The tumorigenic effect of activated Notch signaling in NB can be further substantiated by the animal study using a GSI that blocks Notch signaling. GSI-treated NB xenograft mice clearly exhibit a reduced tumor growth compared with DMSO-treated ones (Fig. 4). The tumor suppression effect of GSI is even more significant than that of retinoic acid, a differentiation agent of NB in clinical use (4). To our knowledge, this is the first study to show the GSI-induced tumor suppression of NB in an in vivo experimental model. Because GSIs have been effective in alleviating the malignancy of T-cell acute lymphoblastic leukemia and renal cell carcinoma (6, 45), our findings further strengthen the idea that the Notch signaling pathway not only affects NB cell differentiation in vivo but may also serve as a potential therapeutic target of NB.
In summary, our study shows that Notch1 protein expression is an independent prognostic factor and predicts poor outcomes in NB patients, complementary to clinical stage and MYCN status. Our findings could provide invaluable insights to determine the most appropriate therapy for NB patients. The present data also delineate a novel mechanism underlying the Notch-dependent regulation of neuronal differentiation through a JNK-CRT–dependent pathway. The in vivo efficacy of a GSI in a xenograft mouse model of NB also provides the basis for the development of novel therapeutics for NB.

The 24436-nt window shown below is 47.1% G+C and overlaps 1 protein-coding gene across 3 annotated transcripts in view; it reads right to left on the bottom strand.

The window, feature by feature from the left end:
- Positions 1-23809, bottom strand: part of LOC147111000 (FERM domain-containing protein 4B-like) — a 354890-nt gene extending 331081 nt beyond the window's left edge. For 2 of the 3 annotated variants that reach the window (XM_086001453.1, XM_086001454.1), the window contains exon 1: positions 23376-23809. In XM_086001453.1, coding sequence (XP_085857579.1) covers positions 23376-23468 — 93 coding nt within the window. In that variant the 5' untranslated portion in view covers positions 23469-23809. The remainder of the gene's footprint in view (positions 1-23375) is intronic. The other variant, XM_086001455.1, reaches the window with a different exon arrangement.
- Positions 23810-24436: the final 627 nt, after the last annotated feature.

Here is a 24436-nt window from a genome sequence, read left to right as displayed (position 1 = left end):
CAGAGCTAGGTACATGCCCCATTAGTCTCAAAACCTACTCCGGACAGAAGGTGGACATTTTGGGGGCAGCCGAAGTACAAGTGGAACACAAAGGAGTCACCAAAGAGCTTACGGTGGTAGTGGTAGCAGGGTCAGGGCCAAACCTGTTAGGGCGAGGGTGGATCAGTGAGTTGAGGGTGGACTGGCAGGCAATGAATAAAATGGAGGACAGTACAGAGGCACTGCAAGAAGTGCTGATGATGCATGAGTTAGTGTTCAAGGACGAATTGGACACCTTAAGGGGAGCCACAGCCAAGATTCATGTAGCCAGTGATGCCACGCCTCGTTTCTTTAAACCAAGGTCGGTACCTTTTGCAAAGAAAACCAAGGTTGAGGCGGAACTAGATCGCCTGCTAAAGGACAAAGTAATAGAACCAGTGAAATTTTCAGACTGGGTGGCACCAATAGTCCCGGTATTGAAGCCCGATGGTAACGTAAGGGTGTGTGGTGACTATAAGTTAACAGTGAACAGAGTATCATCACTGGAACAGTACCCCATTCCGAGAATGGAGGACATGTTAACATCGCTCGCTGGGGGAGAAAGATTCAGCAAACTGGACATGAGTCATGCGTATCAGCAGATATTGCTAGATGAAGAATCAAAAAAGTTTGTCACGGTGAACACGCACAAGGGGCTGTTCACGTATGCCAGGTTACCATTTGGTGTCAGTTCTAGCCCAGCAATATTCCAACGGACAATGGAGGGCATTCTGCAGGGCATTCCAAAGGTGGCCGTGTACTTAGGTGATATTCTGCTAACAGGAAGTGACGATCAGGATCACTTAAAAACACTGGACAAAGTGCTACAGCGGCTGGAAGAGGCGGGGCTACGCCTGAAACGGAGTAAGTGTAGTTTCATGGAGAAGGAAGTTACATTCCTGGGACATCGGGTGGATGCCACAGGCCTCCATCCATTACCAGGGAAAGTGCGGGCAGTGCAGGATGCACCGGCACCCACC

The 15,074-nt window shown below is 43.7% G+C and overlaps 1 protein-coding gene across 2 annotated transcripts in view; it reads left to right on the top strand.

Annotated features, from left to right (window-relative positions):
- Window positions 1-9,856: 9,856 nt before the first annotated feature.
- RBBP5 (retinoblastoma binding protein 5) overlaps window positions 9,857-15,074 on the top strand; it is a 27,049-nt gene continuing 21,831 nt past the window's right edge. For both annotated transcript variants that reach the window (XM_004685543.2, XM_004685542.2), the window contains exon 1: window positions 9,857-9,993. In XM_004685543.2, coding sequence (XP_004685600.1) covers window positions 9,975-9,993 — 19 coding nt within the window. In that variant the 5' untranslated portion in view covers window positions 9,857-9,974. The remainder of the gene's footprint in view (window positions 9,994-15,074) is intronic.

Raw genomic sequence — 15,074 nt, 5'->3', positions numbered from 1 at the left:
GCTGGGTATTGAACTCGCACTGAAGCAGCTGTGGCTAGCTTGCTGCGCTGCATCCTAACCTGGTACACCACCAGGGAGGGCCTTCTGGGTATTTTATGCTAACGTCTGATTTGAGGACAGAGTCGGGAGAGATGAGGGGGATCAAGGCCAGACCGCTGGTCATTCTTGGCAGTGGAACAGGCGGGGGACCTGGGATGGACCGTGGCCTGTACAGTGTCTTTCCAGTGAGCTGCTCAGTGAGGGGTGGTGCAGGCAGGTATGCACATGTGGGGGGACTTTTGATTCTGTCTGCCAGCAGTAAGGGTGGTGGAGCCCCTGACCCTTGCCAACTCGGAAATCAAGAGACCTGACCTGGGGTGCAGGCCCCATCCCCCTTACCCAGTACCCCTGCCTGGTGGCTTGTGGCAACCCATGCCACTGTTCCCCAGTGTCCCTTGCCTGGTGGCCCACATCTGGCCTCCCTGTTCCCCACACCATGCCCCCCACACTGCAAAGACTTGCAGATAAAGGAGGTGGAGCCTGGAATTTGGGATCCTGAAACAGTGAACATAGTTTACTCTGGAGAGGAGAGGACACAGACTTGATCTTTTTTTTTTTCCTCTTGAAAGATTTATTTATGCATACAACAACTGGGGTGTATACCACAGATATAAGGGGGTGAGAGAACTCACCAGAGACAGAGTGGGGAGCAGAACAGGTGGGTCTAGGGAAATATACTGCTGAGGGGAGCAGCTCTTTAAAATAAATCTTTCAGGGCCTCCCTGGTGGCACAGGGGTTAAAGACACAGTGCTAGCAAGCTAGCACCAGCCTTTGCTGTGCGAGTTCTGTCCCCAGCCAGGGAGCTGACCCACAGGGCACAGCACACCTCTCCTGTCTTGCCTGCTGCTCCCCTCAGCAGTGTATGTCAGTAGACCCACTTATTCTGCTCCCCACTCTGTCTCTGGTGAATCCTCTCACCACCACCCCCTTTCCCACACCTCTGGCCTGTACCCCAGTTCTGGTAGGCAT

Disclosure of Potential Conflicts of Interest
No potential conflicts of interest were disclosed.
We thank Drs. Jen-Leih Wu and John Yu for their generous support, and the Core Facility of the Institute of Cellular and Organismic Biology, Academia Sinica, for technical support.
Grant Support: National Health Research Institutes (NHRI-EX96-9620NI; W-M. Hsu), National Science Council, Taiwan (NSC 95-2314-B-002-155-MY2; W-M. Hsu), National Taiwan University Hospital (NTUH 96-M012 and 98-M1193; H-H. Chang), and Academia Sinica (Y-F. Liao).
The costs of publication of this article were defrayed in part by the payment of page charges. This article must therefore be hereby marked advertisement in accordance with 18 U.S.C. Section 1734 solely to indicate this fact.
- Received December 22, 2009.
- Revision received May 7, 2010.
- Accepted June 7, 2010.